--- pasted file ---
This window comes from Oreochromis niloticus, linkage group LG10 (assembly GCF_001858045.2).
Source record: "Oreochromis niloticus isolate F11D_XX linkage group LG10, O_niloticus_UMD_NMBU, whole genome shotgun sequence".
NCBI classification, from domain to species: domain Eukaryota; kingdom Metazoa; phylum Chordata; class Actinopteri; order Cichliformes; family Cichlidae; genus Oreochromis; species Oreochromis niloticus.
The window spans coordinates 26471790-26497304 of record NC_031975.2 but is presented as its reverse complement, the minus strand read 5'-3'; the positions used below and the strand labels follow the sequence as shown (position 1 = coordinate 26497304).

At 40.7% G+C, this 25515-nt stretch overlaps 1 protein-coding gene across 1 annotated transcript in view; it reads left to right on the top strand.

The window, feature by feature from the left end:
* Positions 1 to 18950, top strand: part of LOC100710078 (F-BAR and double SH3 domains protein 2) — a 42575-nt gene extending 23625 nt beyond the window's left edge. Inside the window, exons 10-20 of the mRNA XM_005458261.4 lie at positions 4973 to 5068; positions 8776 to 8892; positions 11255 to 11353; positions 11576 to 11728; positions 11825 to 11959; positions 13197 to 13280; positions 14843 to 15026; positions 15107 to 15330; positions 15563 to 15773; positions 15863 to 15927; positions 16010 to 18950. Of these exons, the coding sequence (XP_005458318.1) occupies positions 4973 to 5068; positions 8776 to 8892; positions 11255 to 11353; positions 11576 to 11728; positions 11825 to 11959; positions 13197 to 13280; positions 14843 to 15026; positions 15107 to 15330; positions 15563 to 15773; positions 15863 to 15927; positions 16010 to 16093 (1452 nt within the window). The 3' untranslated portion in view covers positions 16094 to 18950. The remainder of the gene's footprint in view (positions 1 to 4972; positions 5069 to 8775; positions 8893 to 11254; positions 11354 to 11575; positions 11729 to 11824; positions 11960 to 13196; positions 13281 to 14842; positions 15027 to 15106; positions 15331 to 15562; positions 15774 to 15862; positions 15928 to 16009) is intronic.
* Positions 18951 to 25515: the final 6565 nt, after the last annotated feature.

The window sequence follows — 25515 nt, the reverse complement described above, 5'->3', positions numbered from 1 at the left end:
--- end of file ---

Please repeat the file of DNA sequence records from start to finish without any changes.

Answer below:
This window comes from Oreochromis niloticus, linkage group LG10 (assembly GCF_001858045.2).
Source record: "Oreochromis niloticus isolate F11D_XX linkage group LG10, O_niloticus_UMD_NMBU, whole genome shotgun sequence".
NCBI classification, from domain to species: domain Eukaryota; kingdom Metazoa; phylum Chordata; class Actinopteri; order Cichliformes; family Cichlidae; genus Oreochromis; species Oreochromis niloticus.
The window spans coordinates 26471790-26497304 of record NC_031975.2 but is presented as its reverse complement, the minus strand read 5'-3'; the positions used below and the strand labels follow the sequence as shown (position 1 = coordinate 26497304).

At 40.7% G+C, this 25515-nt stretch overlaps 1 protein-coding gene across 1 annotated transcript in view; it reads left to right on the top strand.

The window, feature by feature from the left end:
* Positions 1 to 18950, top strand: part of LOC100710078 (F-BAR and double SH3 domains protein 2) — a 42575-nt gene extending 23625 nt beyond the window's left edge. Inside the window, exons 10-20 of the mRNA XM_005458261.4 lie at positions 4973 to 5068; positions 8776 to 8892; positions 11255 to 11353; positions 11576 to 11728; positions 11825 to 11959; positions 13197 to 13280; positions 14843 to 15026; positions 15107 to 15330; positions 15563 to 15773; positions 15863 to 15927; positions 16010 to 18950. Of these exons, the coding sequence (XP_005458318.1) occupies positions 4973 to 5068; positions 8776 to 8892; positions 11255 to 11353; positions 11576 to 11728; positions 11825 to 11959; positions 13197 to 13280; positions 14843 to 15026; positions 15107 to 15330; positions 15563 to 15773; positions 15863 to 15927; positions 16010 to 16093 (1452 nt within the window). The 3' untranslated portion in view covers positions 16094 to 18950. The remainder of the gene's footprint in view (positions 1 to 4972; positions 5069 to 8775; positions 8893 to 11254; positions 11354 to 11575; positions 11729 to 11824; positions 11960 to 13196; positions 13281 to 14842; positions 15027 to 15106; positions 15331 to 15562; positions 15774 to 15862; positions 15928 to 16009) is intronic.
* Positions 18951 to 25515: the final 6565 nt, after the last annotated feature.

The window sequence follows — 25515 nt, the reverse complement described above, 5'->3', positions numbered from 1 at the left end: